Microsoft and its customers need to take joint responsibility for such security issues, several large enterprises said at the TechEd conference on Monday.
DALLASMicrosoft Corp. and its customers need to take joint responsibility for security issues such as the SQL Slammer worm
, which brought down systems all across the world earlier this year, several large enterprises said here at the TechEd conference on Monday.
During an enterprise customer panel, Nathan Hanks, the managing director of technology for Continental Airlines, admitted that the worm hit the company hard as it brought down its gate check-in systems.
"We cannot have undocumented servers that are responding to anonymous queries on DDP that allow buffer overruns. CIOs need people in place to figure out why port 1434 is open on publicly exposed firewalls.
"If those ports werent open, slammers would be a non-event. We have MSDE on every single gate PC in our hubs. We immediately failed at putting people on planes. Thats the issue at hand. Microsoft needs to fix that, and we truly believe that they will," he said.
But, at the same time, the airline has to own up to its responsibility and the fact that those open ports were exposed and that the worm penetrated its firewall. As any developer can write bad code, this is not necessarily Microsofts fault.
"My Linux server at home has three times the number of critical updates than my Windows XP box, which sits right next to it. Its just a fact that all the guys hacking Microsoft are Linux guys, thats the game here," Hanks said.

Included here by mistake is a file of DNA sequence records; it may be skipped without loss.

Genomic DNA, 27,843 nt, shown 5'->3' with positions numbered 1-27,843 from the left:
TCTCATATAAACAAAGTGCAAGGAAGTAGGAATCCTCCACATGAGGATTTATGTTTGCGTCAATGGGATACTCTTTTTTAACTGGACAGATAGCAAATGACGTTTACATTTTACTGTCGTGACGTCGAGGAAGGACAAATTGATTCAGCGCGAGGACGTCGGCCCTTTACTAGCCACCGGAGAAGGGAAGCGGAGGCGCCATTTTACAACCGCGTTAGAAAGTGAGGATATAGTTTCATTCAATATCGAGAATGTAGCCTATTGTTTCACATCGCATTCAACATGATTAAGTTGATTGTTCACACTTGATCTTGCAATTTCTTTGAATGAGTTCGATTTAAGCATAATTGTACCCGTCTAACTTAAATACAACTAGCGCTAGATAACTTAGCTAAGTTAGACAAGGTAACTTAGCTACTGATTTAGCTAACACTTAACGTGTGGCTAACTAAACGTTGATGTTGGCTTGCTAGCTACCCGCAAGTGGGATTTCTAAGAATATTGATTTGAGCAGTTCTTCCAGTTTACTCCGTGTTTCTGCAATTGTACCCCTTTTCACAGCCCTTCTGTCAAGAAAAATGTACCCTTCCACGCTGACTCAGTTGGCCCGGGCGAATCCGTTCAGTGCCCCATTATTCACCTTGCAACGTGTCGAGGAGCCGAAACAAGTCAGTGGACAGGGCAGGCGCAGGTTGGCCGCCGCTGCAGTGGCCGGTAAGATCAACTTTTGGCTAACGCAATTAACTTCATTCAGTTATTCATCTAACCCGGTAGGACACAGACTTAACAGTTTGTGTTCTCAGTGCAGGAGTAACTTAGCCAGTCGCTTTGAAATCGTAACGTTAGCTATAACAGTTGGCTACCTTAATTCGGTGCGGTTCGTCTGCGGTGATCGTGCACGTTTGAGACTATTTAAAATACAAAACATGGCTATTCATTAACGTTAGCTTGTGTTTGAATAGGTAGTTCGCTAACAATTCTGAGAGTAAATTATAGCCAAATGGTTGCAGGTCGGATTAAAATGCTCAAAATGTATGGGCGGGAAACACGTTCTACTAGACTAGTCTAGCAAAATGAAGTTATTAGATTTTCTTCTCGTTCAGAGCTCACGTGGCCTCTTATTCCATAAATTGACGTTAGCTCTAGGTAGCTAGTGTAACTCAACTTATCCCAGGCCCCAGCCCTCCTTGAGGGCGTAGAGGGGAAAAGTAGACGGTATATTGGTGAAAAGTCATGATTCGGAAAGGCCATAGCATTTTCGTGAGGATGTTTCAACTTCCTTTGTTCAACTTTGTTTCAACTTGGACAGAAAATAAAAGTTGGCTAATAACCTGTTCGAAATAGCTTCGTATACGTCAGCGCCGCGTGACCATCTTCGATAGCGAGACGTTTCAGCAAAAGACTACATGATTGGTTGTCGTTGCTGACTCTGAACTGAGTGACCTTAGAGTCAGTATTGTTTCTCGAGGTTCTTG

Gafar Lawal, the director of architecture at financial services firm Merrill Lynch agreed that the Slammer worm was not just Microsofts fault. "It [the SQL Slammer Worm] is Microsofts fault. It is our fault also," Lawal said. "We took it seriously that we did not install the patches that were required. We also took it seriously that Microsoft had such a flaw in their code," he said.
The issue is what processes customers took to address the issues that occurred. "We immediately started taking steps to make sure patches were applied on time," Lawal said.
Stan Sorensen, a director for SQL Server management, told eWEEK in an interview on Monday that both Microsoft and its customers have learned a lot from Slammer. In a series of customer feedback sessions following the worm, Microsoft learned a number of things.
"Many customers told us they were not aware of all the places that SQL and MSDE were in their environments. We found that those customers who had really locked down and monitored their systems had less issues with the worm," he said.
Customers also told Microsoft in no uncertain terms that they want help going forward to ensure that their systems are truly locked down. They also want an easier way to deal with and install the volume of patches coming from the company.
"There are currently a lot of ongoing discussions around this and what we can do to improve monitoring and management," he said.
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